I was looking forward to going to Michigan State University. It was my first year, but COVID-19 upset our school life. So we had to take online classes.
But there are still advantages. I spent so many wonderful times with my parents and my pet. I also learned cooking. Admittedly, I am a foodie and I was interested in cooking. My mom taught me how to cook her favorite food. I practiced many times. Although it was hard for me, I never gave up. I love cooking delicious food for my family, because this is a good way to express my love.
-Jiaming Zhu, Michigan
2020 has been hard on all of us. COVID-19 had changed our lives in many ways. In my case, I’ve got the opportunity to increase my reading. I usually go once a week to the library to pick up books and News For You, which I enjoy a lot. News For You has interesting articles. Besides that I do Sudoku and crosswords as well. After all, me and my family are doing well during these difficult times. We keep healthy.
-Noeska Zambrano, Exton, Pennsylvania
I am a little lonely, and I have to worry about many things. I come from China. My friend in China said that a mask must be worn in China. When the coronavirus broke out, my husband refused to wear a mask and even went fishing. I was very worried about him and worried to be with him. For a long time, even our U.S. president did not wear a mask. And masks were difficult to buy at first. I tried to make some of these masks on YouTube. Fortunately, my friend mailed me some masks from China. Because of Covid-19, I have been doing more cleaning and disinfecting at home this year.
-Wen Qing Zhong, Chicago, Illinois
I have learned how to bake the bread. Before the pandemic, I never did it. Also, I have learned how to make dumplings for my family. Most of the time, we stay at home. I was laid off from my job, so I have a lot of time to do more things. I have more time to read books and learn English online. Before the pandemic, I wanted to do these things but couldn’t because I needed to work. And I have also learned to do simple yoga. It can keep my body in shape and healthy.
-Fangfei Zhang, Chicago, Illinois
I have learned about how to protect myself from the virus in the past year. For example, I've learned to wash my hands frequently every day, and I have to wear a mask when I go outside. Also, I have learned more things about staying healthy, like eating more fruits and vegetables. In addition, I have done more exercise. I like to do Tai Ji and walking.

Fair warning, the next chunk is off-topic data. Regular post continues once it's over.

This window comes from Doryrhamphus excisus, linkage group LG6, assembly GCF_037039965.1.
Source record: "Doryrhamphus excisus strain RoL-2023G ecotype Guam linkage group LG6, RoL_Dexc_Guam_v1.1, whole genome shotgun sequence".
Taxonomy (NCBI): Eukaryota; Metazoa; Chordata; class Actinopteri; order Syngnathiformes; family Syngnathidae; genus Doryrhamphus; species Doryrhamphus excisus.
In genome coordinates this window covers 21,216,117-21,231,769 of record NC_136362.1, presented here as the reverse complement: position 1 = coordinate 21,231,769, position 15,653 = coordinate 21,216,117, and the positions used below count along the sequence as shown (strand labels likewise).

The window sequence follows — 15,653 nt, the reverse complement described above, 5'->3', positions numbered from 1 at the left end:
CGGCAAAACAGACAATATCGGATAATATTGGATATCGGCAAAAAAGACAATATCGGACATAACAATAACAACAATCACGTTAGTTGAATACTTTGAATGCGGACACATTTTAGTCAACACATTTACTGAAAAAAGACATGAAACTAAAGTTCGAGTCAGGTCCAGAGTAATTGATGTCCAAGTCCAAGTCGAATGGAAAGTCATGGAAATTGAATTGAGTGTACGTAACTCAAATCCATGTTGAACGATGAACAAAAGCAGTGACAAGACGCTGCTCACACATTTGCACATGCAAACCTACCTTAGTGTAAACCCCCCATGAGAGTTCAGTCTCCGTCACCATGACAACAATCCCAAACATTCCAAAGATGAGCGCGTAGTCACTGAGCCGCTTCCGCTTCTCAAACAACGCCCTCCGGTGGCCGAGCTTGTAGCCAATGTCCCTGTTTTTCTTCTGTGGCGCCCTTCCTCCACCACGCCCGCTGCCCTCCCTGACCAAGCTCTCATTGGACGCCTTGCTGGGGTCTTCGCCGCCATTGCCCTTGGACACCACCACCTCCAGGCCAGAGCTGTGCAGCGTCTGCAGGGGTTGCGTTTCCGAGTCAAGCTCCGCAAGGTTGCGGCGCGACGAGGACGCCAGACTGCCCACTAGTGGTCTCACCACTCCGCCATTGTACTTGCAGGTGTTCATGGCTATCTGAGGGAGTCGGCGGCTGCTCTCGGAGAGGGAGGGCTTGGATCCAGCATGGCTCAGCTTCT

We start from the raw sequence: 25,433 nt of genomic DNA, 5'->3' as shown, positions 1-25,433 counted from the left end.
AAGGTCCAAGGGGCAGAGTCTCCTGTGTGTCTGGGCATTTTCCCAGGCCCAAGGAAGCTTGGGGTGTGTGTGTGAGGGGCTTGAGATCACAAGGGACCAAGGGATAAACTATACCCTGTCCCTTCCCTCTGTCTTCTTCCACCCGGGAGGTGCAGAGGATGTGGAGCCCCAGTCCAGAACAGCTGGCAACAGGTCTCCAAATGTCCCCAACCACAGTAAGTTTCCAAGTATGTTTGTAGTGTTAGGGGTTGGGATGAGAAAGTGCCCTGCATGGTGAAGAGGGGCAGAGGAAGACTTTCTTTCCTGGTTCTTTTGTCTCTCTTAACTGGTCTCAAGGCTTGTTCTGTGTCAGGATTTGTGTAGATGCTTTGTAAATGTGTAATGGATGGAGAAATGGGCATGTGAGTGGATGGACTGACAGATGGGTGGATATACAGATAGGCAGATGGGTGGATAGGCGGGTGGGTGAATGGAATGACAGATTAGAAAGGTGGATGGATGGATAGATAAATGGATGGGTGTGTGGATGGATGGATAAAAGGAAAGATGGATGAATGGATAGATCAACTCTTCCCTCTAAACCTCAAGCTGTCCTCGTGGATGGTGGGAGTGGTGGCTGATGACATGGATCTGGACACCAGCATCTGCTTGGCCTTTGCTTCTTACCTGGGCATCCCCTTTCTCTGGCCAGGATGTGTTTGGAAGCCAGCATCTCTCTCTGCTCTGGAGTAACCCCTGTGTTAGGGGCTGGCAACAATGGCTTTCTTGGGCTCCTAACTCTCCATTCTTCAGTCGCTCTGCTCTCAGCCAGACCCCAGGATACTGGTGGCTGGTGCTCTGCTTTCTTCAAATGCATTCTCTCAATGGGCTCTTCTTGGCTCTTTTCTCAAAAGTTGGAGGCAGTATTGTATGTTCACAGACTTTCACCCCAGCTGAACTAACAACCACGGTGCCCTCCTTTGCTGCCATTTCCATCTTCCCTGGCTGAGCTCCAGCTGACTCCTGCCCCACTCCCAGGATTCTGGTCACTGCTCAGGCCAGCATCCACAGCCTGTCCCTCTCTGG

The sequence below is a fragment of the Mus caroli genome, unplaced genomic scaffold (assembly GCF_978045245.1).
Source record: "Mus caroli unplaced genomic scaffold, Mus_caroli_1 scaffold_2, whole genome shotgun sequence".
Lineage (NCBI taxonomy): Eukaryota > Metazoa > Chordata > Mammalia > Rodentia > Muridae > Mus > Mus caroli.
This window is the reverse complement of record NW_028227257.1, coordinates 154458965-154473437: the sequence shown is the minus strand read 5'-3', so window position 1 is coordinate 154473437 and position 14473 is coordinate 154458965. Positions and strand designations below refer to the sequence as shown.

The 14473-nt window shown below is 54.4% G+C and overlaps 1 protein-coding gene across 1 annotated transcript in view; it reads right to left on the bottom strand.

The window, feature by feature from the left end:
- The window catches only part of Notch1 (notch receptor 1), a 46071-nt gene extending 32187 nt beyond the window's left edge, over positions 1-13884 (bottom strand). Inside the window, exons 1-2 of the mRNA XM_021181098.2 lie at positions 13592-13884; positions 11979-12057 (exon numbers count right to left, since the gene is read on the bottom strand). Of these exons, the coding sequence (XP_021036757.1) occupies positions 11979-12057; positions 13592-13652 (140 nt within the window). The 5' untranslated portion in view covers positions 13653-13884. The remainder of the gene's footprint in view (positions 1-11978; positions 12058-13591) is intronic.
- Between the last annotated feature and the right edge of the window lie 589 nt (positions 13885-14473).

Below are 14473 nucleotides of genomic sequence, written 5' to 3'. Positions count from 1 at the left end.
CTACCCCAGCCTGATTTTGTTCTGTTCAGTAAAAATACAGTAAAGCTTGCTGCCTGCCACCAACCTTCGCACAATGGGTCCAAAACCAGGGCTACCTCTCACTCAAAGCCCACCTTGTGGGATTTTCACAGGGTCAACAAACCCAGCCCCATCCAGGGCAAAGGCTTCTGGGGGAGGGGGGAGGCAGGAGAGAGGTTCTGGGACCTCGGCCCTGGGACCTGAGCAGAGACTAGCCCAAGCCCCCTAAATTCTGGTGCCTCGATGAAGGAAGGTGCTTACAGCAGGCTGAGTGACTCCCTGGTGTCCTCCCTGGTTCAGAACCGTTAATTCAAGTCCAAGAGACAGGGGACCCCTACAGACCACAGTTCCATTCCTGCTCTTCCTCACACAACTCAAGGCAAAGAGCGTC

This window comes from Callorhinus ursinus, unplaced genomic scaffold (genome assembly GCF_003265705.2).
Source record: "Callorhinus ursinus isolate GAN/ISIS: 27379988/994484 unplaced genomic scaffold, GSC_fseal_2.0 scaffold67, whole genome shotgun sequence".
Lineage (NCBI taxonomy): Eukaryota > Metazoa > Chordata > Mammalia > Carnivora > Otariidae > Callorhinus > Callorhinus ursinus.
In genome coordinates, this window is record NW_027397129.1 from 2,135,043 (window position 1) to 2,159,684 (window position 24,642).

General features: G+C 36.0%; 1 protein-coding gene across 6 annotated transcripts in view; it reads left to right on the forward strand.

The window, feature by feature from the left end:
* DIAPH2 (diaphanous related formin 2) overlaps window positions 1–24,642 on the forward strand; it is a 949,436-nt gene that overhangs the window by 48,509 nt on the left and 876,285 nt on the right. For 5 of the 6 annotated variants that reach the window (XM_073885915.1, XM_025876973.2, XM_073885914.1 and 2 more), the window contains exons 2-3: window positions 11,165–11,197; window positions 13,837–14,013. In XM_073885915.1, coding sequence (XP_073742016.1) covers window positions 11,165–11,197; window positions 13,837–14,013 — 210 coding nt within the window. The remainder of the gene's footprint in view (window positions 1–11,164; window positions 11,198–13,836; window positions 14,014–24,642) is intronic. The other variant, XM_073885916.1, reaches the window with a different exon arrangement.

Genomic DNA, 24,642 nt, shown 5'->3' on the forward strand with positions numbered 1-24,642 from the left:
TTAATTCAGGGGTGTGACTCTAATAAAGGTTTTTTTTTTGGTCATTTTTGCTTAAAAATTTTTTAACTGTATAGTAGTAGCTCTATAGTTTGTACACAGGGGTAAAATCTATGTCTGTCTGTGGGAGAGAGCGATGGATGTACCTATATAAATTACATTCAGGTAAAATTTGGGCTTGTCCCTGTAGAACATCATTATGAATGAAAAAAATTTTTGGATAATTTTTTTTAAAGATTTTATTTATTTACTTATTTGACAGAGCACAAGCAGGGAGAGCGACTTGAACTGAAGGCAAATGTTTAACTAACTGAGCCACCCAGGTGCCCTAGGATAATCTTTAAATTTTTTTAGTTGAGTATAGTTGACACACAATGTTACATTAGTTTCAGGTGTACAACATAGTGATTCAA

-Minkang Deng, Chicago, Illinois
I have learned how to steam fresh fish. I have learned how to cook the fish that tastes better than the ones I made before. And I have learned to do yoga. It's good for my health, and I can lose weight. Now whenever I have time, I do yoga. I generally do 50 minutes at a time. I also use my spare time to learn more English.
-Meihua Tan, Chicago, Illinois
This past year, I have been learning in an online English class. I think my English speaking and grammar have been improving. Especially now, I can use English to communicate with my children. That's a good way to practice my English skills. I am so happy about that.
I have also learned how to do more exercise. I have more time to go out for a walk, and l exercise almost every day. I can feel my body getting stronger than before.
I have learned to be patient when listening to my grandchildren because I like to play with them. I have also learned some cooking skills. I know l am a little lazy because I have spent so much time watching TV shows and movies.
-Xiao Ping Guan, Chicago, Illinois
I have to keep saying, “Do not look back, just keep on moving forward.” Without coronavirus, I wouldn't know that I can write. This quarantine forced me to stay in my room with my pencil and paper. Now I have become a writer. For Halloween, I wrote 13 poems.
-Alejandra Tenorio, San Diego, California
During the Covid-19 pandemic, I have spent most of my time with my mom, sister and a friend and his dog.
I did yoga at home and spent time hiking or going for a walk. I have also massaged my mom; she has muscles spasms and sore joints.
I learned to read books in English, and I learned to have online English classes over Zoom. I have also tried to cook new recipes and have enjoyed sewing clothes to fit me and sewing headbands. While I sew, I watch movies or TV series.
I have enjoyed spending time with myself.
-Mariana Bereche, Utah
Of the many things that I have learned as I’ve lived through the pandemic, the number one thing that comes to both mind and heart is that family is what matters most. I have also learned a lot of patience, as the extra time has given me more opportunity to work hard at mastering my reading and comprehension skills. It has required a lot of patience with myself and others.
I have always known that cleanliness matters, but the pandemic has reinstated the value of it so that I can do my part in reducing the chances of contracting the virus and spreading it to others.
Before the pandemic, I did not realize that I had lost a significant amount of desire to be outside and enjoy the beauty of life found in nature. Relearning the value of a good hike in nature has been crucial to my overall wellbeing.